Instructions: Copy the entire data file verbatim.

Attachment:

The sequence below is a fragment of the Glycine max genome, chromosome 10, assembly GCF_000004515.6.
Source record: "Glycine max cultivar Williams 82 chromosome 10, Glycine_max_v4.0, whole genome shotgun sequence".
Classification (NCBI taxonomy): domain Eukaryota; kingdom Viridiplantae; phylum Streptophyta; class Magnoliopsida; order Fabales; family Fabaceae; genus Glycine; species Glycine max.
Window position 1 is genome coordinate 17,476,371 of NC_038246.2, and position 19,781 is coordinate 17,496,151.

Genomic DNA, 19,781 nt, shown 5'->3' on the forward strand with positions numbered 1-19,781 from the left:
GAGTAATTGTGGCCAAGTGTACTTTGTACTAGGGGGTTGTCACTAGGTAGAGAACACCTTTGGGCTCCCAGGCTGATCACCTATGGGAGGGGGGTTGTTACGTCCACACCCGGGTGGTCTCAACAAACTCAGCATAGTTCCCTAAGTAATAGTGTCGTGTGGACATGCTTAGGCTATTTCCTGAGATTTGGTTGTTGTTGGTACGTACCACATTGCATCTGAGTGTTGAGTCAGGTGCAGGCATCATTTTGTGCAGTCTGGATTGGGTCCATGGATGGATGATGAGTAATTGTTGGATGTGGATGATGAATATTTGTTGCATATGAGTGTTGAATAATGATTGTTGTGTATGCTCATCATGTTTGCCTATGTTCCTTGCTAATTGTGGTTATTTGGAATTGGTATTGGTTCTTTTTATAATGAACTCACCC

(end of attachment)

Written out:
The sequence below is a fragment of the Glycine max genome, chromosome 10, assembly GCF_000004515.6.
Source record: "Glycine max cultivar Williams 82 chromosome 10, Glycine_max_v4.0, whole genome shotgun sequence".
Classification (NCBI taxonomy): domain Eukaryota; kingdom Viridiplantae; phylum Streptophyta; class Magnoliopsida; order Fabales; family Fabaceae; genus Glycine; species Glycine max.
Window position 1 is genome coordinate 17,476,371 of NC_038246.2, and position 19,781 is coordinate 17,496,151.

Genomic DNA, 19,781 nt, shown 5'->3' on the forward strand with positions numbered 1-19,781 from the left:
GAGTAATTGTGGCCAAGTGTACTTTGTACTAGGGGGTTGTCACTAGGTAGAGAACACCTTTGGGCTCCCAGGCTGATCACCTATGGGAGGGGGGTTGTTACGTCCACACCCGGGTGGTCTCAACAAACTCAGCATAGTTCCCTAAGTAATAGTGTCGTGTGGACATGCTTAGGCTATTTCCTGAGATTTGGTTGTTGTTGGTACGTACCACATTGCATCTGAGTGTTGAGTCAGGTGCAGGCATCATTTTGTGCAGTCTGGATTGGGTCCATGGATGGATGATGAGTAATTGTTGGATGTGGATGATGAATATTTGTTGCATATGAGTGTTGAATAATGATTGTTGTGTATGCTCATCATGTTTGCCTATGTTCCTTGCTAATTGTGGTTATTTGGAATTGGTATTGGTTCTTTTTATAATGAACTCACCC